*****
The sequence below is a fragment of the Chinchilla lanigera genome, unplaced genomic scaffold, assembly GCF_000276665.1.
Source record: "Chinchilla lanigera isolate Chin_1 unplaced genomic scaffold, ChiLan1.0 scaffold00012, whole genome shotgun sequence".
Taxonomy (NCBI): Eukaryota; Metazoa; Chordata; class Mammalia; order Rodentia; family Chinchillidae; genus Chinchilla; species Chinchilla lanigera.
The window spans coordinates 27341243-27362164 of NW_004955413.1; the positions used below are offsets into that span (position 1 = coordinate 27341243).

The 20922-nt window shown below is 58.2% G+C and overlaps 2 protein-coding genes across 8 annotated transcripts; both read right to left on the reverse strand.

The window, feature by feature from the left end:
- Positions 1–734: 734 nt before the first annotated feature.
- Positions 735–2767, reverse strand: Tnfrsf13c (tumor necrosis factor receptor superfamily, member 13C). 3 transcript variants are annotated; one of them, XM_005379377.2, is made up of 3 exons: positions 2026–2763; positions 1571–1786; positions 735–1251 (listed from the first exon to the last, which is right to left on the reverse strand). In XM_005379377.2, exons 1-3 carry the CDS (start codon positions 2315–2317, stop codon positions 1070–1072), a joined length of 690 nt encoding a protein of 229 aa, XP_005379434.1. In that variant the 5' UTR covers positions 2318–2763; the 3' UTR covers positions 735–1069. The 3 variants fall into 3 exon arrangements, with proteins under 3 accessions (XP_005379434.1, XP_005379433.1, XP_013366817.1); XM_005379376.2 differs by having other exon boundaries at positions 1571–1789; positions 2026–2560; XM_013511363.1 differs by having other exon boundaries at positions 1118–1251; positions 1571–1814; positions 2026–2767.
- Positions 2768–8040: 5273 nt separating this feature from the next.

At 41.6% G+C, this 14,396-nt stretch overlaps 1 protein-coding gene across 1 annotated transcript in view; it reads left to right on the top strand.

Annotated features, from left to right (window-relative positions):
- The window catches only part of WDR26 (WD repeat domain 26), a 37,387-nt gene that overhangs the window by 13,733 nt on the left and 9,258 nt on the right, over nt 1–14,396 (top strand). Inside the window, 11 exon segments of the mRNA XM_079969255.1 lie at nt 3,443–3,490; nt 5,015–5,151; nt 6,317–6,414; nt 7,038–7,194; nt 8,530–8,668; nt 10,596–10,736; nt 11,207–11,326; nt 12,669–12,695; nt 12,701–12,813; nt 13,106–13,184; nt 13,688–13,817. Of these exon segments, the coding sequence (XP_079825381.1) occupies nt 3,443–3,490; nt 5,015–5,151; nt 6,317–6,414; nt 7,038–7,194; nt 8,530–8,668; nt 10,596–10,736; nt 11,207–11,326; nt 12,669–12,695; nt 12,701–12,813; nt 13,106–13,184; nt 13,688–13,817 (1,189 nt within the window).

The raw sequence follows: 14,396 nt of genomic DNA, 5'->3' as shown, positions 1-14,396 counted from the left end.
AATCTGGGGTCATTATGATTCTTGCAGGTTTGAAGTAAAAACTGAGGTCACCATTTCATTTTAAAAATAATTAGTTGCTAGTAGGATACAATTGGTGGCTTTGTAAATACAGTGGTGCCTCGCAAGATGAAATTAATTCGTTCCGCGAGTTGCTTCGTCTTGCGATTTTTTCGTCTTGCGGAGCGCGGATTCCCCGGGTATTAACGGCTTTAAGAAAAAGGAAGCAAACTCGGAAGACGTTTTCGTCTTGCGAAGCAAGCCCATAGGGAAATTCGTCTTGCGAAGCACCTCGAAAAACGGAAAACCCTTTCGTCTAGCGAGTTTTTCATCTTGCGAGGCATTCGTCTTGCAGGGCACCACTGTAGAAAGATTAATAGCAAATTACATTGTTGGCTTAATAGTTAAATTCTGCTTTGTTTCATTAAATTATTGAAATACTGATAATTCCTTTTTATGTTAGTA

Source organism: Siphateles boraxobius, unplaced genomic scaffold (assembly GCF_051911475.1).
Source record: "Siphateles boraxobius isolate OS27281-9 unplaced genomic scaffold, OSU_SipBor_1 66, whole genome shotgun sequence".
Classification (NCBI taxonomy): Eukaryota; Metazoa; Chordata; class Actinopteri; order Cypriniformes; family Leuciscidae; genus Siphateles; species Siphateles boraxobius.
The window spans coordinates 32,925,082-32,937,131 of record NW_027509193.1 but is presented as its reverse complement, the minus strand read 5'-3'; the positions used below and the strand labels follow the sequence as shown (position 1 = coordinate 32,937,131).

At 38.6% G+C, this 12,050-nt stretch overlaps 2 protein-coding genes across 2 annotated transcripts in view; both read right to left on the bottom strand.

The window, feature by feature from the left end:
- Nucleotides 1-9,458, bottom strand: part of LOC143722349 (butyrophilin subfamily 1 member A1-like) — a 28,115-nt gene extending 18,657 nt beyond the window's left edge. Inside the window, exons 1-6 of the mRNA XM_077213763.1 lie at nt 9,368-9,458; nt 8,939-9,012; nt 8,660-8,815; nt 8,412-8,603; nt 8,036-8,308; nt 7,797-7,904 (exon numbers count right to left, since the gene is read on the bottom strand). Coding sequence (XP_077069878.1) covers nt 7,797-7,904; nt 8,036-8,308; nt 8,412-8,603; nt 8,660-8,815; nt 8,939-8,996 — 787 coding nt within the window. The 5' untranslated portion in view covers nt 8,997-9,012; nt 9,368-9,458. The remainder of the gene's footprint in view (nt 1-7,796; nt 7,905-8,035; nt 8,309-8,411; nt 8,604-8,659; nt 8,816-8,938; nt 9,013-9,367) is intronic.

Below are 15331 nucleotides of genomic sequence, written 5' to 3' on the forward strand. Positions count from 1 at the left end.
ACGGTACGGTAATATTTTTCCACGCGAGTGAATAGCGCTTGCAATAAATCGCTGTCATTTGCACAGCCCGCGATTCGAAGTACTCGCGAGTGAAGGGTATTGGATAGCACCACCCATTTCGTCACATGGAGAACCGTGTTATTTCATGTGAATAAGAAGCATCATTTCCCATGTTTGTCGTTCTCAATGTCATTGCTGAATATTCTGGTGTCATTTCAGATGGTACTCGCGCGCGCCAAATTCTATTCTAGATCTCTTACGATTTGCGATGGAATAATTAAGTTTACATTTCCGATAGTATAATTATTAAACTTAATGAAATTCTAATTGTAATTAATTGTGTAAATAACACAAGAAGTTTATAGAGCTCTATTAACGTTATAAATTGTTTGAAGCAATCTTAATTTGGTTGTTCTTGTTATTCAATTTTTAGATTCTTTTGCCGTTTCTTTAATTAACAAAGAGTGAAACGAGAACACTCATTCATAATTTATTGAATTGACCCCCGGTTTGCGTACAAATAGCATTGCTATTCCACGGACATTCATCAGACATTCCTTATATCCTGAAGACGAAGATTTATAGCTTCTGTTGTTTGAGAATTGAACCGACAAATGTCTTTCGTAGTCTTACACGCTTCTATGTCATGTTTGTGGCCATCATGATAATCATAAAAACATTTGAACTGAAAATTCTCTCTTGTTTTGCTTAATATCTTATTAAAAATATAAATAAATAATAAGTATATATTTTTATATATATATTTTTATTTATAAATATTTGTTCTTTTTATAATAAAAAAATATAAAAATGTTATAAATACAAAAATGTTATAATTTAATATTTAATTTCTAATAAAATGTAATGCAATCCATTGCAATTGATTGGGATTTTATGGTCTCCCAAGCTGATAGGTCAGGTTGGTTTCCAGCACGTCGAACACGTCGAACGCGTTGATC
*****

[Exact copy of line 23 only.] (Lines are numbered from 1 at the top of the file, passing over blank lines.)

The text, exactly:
ACGGTACGGTAATATTTTTCCACGCGAGTGAATAGCGCTTGCAATAAATCGCTGTCATTTGCACAGCCCGCGATTCGAAGTACTCGCGAGTGAAGGGTATTGGATAGCACCACCCATTTCGTCACATGGAGAACCGTGTTATTTCATGTGAATAAGAAGCATCATTTCCCATGTTTGTCGTTCTCAATGTCATTGCTGAATATTCTGGTGTCATTTCAGATGGTACTCGCGCGCGCCAAATTCTATTCTAGATCTCTTACGATTTGCGATGGAATAATTAAGTTTACATTTCCGATAGTATAATTATTAAACTTAATGAAATTCTAATTGTAATTAATTGTGTAAATAACACAAGAAGTTTATAGAGCTCTATTAACGTTATAAATTGTTTGAAGCAATCTTAATTTGGTTGTTCTTGTTATTCAATTTTTAGATTCTTTTGCCGTTTCTTTAATTAACAAAGAGTGAAACGAGAACACTCATTCATAATTTATTGAATTGACCCCCGGTTTGCGTACAAATAGCATTGCTATTCCACGGACATTCATCAGACATTCCTTATATCCTGAAGACGAAGATTTATAGCTTCTGTTGTTTGAGAATTGAACCGACAAATGTCTTTCGTAGTCTTACACGCTTCTATGTCATGTTTGTGGCCATCATGATAATCATAAAAACATTTGAACTGAAAATTCTCTCTTGTTTTGCTTAATATCTTATTAAAAATATAAATAAATAATAAGTATATATTTTTATATATATATTTTTATTTATAAATATTTGTTCTTTTTATAATAAAAAAATATAAAAATGTTATAAATACAAAAATGTTATAATTTAATATTTAATTTCTAATAAAATGTAATGCAATCCATTGCAATTGATTGGGATTTTATGGTCTCCCAAGCTGATAGGTCAGGTTGGTTTCCAGCACGTCGAACACGTCGAACGCGTTGATC